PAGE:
It is inserted into the vagina to collect menstrual fluids. Once in place it forms a seal, preventing blood flowing out of the vagina by collecting it in its “cup” shaped reservoir. Unlike a tampon which absorbs the blood along with the vagina’s natural secretions, a menstrual cup simply holds the fluids until you remove it – so they don’t dry out the vagina and don’t hold the TSS risk that tampons do.
They hold around 15-30ml (Depending on the size and brand), which is for most women will cope with a full day without emptying, and at most perhaps you would need to empty it a few times a day for a very heavy flow.
A menstrual cup will last (with proper care) for around 10 years, perhaps longer, so while the initial outlay is high, it pays for itself with savings pretty quickly.
You might think these are a modern invention… not so. The concept was patented as early as 1902! There were several versions produced from the 1930s onward, but it wasn’t until the Keeper came out in 1987 that menstrual cups started getting more popular. So cups have been around for a LONG time, even if most women have never heard of them.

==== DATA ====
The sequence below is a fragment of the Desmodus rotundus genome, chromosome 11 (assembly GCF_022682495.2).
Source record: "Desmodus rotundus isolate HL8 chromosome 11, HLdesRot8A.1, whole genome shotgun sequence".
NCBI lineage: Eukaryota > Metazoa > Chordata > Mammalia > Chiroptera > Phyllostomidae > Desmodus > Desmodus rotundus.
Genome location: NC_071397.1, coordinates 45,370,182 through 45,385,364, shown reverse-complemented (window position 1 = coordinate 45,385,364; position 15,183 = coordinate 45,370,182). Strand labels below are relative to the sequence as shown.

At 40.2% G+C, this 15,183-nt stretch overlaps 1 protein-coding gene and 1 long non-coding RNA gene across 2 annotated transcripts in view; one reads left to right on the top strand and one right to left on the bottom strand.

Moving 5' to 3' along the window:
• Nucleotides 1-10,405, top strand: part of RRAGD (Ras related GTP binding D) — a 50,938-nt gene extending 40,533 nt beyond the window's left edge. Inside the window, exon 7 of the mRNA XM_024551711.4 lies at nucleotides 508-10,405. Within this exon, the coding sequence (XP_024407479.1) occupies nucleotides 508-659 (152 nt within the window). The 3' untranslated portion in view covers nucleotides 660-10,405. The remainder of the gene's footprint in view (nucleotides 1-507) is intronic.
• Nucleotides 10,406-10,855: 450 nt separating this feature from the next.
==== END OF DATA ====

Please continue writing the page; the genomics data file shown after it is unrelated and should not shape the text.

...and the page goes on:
There have been several new brands of menstrual cup brought out in the last few years, most offering coloured versions to help women pick a cup that is appealing to them. While there are different brands available, the menstrual cups are essentially all similar devices and offer only minor differences from one brand to another. Most of the cups come in 2 sizes. The smaller version of the cup is designed for younger women who have not had a baby. The larger versions are designed for older women or women who have had a baby. The different cup brands often have different size recommendations, so it is best to check the manufacturer’s recommendations when choosing a cup size.
For information on the different cup brands and news – see the cup site: